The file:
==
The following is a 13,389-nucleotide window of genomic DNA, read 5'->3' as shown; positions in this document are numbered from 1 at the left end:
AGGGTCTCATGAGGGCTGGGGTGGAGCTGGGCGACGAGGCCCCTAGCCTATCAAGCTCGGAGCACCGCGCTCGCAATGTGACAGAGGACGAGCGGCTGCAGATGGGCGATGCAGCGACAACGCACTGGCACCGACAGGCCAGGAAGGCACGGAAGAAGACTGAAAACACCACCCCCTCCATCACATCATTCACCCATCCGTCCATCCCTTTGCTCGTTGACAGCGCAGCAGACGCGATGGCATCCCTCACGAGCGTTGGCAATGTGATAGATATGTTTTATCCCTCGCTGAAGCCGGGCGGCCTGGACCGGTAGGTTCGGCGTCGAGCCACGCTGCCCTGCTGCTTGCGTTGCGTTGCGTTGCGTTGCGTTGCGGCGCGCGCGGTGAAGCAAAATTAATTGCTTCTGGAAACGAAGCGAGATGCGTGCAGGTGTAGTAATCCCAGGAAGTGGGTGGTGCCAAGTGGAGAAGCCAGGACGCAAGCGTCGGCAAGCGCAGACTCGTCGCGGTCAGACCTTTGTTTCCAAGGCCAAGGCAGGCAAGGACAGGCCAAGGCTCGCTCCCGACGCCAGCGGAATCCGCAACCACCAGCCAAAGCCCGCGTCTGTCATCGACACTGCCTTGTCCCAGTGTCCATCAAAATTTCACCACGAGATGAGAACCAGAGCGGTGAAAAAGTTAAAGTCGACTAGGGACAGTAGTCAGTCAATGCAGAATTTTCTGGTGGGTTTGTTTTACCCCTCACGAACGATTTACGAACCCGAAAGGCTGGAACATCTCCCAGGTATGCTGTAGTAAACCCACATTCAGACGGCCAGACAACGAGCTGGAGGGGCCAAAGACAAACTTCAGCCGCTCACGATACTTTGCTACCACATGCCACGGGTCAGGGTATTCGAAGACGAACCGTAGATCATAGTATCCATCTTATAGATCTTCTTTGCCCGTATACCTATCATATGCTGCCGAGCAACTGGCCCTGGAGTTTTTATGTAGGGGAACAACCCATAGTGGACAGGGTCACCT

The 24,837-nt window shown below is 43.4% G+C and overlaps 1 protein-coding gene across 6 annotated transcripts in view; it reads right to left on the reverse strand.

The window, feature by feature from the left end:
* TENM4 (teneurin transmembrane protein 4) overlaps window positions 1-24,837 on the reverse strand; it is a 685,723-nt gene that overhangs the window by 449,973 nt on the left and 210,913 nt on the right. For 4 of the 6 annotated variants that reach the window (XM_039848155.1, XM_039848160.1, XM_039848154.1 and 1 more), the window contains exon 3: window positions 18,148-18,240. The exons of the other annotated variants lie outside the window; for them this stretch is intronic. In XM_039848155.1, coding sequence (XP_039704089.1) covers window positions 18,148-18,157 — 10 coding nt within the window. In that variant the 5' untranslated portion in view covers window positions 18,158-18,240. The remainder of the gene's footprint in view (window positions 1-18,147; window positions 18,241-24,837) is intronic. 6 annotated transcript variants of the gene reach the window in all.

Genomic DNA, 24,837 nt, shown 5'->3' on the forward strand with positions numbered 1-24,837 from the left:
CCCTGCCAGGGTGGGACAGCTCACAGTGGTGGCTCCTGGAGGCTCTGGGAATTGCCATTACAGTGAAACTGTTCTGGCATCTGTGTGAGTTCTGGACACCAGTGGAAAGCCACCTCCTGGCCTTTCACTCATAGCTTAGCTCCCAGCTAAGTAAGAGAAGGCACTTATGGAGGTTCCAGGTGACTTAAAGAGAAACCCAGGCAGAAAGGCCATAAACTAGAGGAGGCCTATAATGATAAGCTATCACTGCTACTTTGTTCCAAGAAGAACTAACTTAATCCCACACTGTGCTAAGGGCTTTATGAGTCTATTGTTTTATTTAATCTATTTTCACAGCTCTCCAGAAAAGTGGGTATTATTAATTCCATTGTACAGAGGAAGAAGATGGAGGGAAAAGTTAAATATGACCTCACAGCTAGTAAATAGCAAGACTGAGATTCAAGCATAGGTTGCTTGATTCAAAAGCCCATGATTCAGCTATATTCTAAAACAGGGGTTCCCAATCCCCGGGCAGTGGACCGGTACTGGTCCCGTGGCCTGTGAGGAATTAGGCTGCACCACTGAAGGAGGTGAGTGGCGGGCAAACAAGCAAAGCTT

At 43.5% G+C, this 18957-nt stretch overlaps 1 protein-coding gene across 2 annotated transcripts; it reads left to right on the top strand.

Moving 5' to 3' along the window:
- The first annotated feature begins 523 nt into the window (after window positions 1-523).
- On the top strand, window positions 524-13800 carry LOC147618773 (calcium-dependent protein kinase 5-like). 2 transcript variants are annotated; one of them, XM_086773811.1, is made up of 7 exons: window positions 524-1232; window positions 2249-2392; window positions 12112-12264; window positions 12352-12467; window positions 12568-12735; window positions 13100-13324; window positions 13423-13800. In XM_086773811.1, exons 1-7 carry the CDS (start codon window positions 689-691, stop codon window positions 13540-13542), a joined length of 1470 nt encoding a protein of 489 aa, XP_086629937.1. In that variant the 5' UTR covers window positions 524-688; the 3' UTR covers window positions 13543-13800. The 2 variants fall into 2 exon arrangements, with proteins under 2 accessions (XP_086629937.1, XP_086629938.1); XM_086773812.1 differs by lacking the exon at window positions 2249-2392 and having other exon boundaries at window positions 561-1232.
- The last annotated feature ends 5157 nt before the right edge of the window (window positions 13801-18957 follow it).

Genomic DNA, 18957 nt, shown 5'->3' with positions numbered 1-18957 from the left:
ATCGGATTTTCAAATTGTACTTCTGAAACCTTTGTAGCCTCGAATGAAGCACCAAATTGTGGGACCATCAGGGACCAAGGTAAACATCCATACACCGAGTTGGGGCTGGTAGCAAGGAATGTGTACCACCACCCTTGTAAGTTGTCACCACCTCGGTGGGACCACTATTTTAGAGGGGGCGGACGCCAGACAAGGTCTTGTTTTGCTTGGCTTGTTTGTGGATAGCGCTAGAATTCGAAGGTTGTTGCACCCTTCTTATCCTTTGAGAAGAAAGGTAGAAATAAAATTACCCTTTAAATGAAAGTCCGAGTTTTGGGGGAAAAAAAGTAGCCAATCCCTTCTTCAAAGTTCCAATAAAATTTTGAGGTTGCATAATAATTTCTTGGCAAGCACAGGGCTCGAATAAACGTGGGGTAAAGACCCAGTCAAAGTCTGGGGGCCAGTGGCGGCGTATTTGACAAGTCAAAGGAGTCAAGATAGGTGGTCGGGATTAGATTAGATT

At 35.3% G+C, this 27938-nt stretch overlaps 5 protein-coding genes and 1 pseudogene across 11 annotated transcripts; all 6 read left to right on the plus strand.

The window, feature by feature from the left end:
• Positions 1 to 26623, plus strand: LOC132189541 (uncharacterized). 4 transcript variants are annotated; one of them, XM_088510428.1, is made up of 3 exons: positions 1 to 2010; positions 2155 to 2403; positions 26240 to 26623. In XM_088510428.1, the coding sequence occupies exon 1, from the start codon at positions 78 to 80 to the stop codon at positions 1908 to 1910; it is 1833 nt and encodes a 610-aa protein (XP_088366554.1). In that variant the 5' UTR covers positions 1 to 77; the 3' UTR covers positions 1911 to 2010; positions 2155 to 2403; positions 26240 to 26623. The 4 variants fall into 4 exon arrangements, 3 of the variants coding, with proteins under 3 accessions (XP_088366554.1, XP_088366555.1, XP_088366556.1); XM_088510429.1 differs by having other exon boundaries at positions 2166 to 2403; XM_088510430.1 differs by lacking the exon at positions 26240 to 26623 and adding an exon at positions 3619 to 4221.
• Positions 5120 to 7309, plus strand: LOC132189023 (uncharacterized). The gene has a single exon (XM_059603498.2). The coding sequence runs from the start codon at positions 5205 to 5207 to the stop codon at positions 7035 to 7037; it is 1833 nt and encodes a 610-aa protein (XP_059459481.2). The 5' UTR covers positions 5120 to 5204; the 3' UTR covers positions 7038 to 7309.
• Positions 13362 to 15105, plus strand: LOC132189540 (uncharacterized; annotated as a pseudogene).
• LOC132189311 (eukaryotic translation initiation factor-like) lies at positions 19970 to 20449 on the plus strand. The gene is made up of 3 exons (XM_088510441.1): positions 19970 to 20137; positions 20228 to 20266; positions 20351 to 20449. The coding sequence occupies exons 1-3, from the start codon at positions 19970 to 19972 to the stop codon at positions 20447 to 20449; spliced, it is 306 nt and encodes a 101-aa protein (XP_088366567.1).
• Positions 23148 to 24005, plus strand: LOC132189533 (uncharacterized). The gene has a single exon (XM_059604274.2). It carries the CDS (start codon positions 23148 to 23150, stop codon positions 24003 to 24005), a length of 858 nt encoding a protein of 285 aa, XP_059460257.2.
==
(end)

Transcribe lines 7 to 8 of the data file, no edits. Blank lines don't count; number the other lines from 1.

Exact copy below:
CCCTGCCAGGGTGGGACAGCTCACAGTGGTGGCTCCTGGAGGCTCTGGGAATTGCCATTACAGTGAAACTGTTCTGGCATCTGTGTGAGTTCTGGACACCAGTGGAAAGCCACCTCCTGGCCTTTCACTCATAGCTTAGCTCCCAGCTAAGTAAGAGAAGGCACTTATGGAGGTTCCAGGTGACTTAAAGAGAAACCCAGGCAGAAAGGCCATAAACTAGAGGAGGCCTATAATGATAAGCTATCACTGCTACTTTGTTCCAAGAAGAACTAACTTAATCCCACACTGTGCTAAGGGCTTTATGAGTCTATTGTTTTATTTAATCTATTTTCACAGCTCTCCAGAAAAGTGGGTATTATTAATTCCATTGTACAGAGGAAGAAGATGGAGGGAAAAGTTAAATATGACCTCACAGCTAGTAAATAGCAAGACTGAGATTCAAGCATAGGTTGCTTGATTCAAAAGCCCATGATTCAGCTATATTCTAAAACAGGGGTTCCCAATCCCCGGGCAGTGGACCGGTACTGGTCCCGTGGCCTGTGAGGAATTAGGCTGCACCACTGAAGGAGGTGAGTGGCGGGCAAACAAGCAAAGCTT

At 43.5% G+C, this 18957-nt stretch overlaps 1 protein-coding gene across 2 annotated transcripts; it reads left to right on the top strand.